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As a Movement
If you were alive in Paris in the 1920s, you would have seen the birth of the Art Deco movement. This movement was considered bold, eclectic, and was known for its ornamental qualities. It focused on elegance and functionality, and spread like a wildfire across Europe, Asia, Russia, and the Americas in the 1930s and 1940s.
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In this period, flashier designs were suddenly in. Materials used involved bold and bright chrome and stainless steel for everything from toasters to the sides of diners, and the use of man-made plastics like Bakelite began covering household radios, guitars, desks, clocks, and anything that needed a bit of faux-wood flair. Architectural giants such as the Empire State building, the Chrysler building, the Rockefeller Center, and the Golden Gate Bridge were all heavily influenced by the movement.
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Popular fashion designers such as Coco Chanel grew to their height here, their products always having an air of sophistication and high-society, while often still being affordable to the average person. Exotic fabrics such as shark skin, zebra skin, leopard skin, and furs were often depicted as the finest a person could own. Designers also helped to inspire graphic designers to push themselves harder and influence bolder, more striking signage and advertisements. It was here that bold black and white designs became popular. In a time of excess, sometimes the most minimalistic advertising and signage worked the best.
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As a Style
Art Deco styles and colors, above all, are bold. That's the number one thing you have to remember above all. Nothing was designed with subtly in mind. Imagine walking down the street of a big city in the 1940s. You would probably see shining chrome diners, neon lights, signs in pinks and greens, and cars with wooden inlays on the sides. That's right, the popular wooden panels on the side of cars got it's start here, in the Art Deco era!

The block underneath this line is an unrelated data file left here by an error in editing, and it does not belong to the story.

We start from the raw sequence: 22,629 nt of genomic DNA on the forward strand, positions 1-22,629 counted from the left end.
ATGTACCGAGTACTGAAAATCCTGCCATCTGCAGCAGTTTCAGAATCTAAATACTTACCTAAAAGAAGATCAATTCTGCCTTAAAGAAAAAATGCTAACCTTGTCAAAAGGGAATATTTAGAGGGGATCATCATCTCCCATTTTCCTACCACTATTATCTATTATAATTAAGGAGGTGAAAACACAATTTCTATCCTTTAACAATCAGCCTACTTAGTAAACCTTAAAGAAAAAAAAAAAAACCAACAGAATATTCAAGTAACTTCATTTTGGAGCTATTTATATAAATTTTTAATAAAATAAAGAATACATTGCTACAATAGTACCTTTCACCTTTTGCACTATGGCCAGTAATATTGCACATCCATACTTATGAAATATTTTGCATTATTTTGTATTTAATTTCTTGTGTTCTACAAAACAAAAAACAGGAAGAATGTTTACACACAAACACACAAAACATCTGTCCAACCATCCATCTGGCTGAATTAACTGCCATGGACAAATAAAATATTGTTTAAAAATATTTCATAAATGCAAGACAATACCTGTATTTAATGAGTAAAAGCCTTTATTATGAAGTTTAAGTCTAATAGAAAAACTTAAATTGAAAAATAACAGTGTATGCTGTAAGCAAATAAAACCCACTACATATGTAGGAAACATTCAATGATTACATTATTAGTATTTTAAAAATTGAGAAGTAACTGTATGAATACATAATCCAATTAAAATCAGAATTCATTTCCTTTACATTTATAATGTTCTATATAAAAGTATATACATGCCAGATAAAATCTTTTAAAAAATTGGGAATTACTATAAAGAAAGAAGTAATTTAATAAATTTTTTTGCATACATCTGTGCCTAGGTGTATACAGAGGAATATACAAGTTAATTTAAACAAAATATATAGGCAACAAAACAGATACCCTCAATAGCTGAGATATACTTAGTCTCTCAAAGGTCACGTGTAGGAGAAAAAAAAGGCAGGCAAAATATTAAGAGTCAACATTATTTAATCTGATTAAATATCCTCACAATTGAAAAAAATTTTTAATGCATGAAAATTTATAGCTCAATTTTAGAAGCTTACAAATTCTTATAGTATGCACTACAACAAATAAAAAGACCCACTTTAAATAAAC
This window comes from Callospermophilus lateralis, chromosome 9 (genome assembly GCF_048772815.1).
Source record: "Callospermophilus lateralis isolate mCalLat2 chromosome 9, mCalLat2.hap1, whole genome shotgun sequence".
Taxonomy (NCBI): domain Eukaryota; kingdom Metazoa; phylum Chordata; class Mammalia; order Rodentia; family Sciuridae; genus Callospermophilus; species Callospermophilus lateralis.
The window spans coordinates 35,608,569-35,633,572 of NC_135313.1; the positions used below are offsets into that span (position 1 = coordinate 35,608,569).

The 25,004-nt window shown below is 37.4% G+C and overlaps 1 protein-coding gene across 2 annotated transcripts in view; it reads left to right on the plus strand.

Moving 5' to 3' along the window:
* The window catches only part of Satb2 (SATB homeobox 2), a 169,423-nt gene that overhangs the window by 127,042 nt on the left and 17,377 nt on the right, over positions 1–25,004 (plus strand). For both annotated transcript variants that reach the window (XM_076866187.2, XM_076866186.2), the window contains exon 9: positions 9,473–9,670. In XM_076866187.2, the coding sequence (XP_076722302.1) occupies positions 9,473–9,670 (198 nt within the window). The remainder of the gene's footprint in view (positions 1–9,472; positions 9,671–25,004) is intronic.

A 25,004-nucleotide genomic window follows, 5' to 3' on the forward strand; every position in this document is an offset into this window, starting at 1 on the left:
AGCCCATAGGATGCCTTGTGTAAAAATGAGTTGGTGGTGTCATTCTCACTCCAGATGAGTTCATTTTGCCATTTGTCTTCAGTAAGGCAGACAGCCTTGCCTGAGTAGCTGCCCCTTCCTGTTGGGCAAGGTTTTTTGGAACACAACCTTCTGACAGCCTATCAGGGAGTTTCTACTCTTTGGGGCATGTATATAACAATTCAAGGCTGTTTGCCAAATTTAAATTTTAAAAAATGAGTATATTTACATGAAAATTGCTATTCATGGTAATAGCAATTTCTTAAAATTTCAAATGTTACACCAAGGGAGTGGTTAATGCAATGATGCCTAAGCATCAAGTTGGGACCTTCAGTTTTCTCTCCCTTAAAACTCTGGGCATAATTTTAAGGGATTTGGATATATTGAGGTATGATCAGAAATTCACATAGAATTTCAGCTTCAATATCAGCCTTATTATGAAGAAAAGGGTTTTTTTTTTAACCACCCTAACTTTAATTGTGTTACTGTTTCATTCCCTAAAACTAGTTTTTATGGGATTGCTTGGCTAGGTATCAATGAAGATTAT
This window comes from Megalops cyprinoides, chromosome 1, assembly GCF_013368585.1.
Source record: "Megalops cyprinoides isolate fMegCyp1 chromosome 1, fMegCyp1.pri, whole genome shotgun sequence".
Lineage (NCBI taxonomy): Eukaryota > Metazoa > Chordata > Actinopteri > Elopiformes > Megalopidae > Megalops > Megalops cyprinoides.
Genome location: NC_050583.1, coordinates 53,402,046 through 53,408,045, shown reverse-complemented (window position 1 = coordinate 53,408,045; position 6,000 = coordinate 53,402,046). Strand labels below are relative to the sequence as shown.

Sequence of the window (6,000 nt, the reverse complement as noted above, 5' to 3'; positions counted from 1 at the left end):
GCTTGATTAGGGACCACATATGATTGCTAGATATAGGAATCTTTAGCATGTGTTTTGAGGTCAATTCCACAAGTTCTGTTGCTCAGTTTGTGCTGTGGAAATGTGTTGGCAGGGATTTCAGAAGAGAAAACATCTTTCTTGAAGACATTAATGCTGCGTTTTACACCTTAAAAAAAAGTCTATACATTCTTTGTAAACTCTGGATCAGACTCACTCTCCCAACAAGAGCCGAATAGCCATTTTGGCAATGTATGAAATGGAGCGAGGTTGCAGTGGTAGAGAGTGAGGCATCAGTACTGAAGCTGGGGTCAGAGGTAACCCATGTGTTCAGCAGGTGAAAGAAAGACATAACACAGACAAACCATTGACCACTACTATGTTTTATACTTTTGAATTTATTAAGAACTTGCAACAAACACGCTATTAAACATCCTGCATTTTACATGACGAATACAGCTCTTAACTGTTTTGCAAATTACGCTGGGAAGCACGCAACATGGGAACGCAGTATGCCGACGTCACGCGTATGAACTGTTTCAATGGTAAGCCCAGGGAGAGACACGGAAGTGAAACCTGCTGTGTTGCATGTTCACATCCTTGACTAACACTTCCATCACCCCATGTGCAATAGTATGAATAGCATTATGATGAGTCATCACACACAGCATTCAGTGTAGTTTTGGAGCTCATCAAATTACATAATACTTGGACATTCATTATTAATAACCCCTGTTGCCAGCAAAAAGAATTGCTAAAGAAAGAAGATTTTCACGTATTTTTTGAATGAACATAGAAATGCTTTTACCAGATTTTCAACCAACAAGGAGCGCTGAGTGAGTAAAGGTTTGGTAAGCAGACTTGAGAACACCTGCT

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When choosing your colors, remember what was popular at the time. This was the birth of the baby-pink and mint-green movement. While they may seem to be a design faux-pas now, when applied to a retro setting, they still offer a lot of charm. Creams and neutrals were still around, but almost always accented with chrome to help them stand out better. Remember, try to accent your retro-chic with something bold! Black and white were also made incredibly popular here as well, and can still be used to great effect!
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Fonts in the art deco era tended to fit into one or two categories, which seemed to be the entire opposite of each other! Fonts were either thick, wide, and bold, or were known for being written in a thin and narrow manner. The sign to the left showcases a popular type of font at the time, a sans-serif with thin lines. This particular font actually mixes the two popular styles, by using a thin font that spans a very wide amount of space. Here are a few more examples to show you the types of fonts that were popular at the time.
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Tips & Tricks
- Go bold or go home. Playing it timid isn't going to make your design stand out in any way, and can possibly confuse people - they might not know what kind of art movement you're trying to mimic. Make sure your colors are striking, glamerous, and with purpose!
- Think streamlined designs.Rounded corners and sleek, fast cars were totally "in" in this era. Signage tended to be ovals or geometric blobs (see left.)
- Don't forget the geometric designs. While it sounds a little contradictory to the last tip, often times architecture focused heavily geometric shapes such as triangles and squares.
- Tie it all together. Take a look at the images in this article, they should help you get a really good feel for what Art Deco is all about. Take a little time to study them and do some picture-research of your own. Then, you'll be making your own retro a-go-go in no time flat!
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References: Author's experience in graphic design, the visual arts, and art history.
Hillier, Bevis Art Deco: of the 20s and 30s. Studio Vista (1968).
L106084 (Radio) by Nite_Owl
Chrysler Building from Wikipedia
Chanel No 5 bottle from Wikipedia
Diner from Wikimedia Commons
Art Deco Napier by Russel James Smith
Shaw's Art Deco (Oyster Bar) from Wikipedia
Diner Sign by Amber Neely